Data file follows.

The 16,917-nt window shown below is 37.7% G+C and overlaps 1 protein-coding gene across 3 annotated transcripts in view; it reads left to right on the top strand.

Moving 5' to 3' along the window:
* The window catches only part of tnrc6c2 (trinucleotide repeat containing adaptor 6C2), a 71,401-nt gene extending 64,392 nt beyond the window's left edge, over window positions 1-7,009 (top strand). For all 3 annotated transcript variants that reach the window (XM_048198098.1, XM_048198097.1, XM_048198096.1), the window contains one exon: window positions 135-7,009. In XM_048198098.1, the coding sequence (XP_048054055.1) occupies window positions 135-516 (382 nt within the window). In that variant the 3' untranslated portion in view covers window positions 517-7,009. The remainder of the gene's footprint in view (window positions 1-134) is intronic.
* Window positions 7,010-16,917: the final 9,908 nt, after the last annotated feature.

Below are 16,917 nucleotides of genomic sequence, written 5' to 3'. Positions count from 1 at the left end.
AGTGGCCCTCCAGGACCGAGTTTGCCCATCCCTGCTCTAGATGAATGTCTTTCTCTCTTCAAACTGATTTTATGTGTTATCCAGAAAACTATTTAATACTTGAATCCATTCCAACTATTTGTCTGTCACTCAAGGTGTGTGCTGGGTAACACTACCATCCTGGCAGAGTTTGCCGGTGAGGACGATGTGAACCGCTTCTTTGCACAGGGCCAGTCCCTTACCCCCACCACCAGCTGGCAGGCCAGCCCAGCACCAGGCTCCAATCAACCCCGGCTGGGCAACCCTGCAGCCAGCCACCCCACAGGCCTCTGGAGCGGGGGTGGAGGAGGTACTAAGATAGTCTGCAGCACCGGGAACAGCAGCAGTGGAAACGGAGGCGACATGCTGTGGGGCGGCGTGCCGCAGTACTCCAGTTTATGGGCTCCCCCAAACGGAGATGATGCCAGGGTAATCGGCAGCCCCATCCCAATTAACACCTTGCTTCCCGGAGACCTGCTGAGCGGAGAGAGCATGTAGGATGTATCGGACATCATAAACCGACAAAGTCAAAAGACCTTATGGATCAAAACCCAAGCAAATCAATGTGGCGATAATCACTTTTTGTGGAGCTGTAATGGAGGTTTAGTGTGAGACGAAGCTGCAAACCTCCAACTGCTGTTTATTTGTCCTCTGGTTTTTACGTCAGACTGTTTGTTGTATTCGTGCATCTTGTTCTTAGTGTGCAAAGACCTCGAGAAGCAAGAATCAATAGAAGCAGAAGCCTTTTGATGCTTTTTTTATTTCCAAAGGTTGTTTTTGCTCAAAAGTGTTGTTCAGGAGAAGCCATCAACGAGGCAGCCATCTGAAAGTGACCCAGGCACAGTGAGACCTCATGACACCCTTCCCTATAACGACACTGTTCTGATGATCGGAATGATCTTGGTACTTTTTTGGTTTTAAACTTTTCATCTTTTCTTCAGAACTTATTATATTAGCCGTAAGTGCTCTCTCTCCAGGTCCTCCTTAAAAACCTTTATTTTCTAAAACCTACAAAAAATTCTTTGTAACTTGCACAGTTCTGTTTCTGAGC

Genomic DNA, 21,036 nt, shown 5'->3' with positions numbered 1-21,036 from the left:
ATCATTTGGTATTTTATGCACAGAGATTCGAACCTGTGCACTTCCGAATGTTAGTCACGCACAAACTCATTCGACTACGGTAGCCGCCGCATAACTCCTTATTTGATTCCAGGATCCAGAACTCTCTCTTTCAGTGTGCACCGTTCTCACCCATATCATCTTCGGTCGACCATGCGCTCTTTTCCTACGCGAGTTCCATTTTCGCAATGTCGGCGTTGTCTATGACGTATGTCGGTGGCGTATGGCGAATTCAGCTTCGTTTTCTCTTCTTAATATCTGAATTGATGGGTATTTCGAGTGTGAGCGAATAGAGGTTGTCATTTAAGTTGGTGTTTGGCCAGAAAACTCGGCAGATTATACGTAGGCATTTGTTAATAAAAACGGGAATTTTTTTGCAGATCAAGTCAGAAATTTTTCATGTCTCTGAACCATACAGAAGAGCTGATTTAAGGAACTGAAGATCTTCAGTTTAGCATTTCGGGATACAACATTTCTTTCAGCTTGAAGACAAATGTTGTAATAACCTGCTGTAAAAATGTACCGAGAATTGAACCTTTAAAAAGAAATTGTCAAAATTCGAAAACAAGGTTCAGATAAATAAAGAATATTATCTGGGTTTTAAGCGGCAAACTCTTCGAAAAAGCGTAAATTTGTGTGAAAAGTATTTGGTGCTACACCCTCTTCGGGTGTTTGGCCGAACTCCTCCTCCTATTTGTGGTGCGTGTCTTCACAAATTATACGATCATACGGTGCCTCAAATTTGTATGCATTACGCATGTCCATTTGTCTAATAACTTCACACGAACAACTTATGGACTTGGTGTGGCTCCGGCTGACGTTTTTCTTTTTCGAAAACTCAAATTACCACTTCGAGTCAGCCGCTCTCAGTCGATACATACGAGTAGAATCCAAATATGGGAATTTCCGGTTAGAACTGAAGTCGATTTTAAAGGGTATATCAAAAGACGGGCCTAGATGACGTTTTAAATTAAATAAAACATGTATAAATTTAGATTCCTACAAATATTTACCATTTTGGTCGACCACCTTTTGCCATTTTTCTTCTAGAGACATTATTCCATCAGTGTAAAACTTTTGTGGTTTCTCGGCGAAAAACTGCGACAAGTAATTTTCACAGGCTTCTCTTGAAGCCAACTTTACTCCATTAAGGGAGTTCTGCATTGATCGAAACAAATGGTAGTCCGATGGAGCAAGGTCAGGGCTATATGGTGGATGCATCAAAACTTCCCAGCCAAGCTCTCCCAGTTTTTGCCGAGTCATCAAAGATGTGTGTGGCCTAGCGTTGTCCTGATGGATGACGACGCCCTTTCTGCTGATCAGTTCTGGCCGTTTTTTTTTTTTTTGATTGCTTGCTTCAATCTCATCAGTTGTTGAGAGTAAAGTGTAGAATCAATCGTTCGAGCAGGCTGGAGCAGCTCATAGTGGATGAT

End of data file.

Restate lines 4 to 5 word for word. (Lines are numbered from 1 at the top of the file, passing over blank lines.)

* Window positions 7,010-16,917: the final 9,908 nt, after the last annotated feature.

Below are 16,917 nucleotides of genomic sequence, written 5' to 3'. Positions count from 1 at the left end.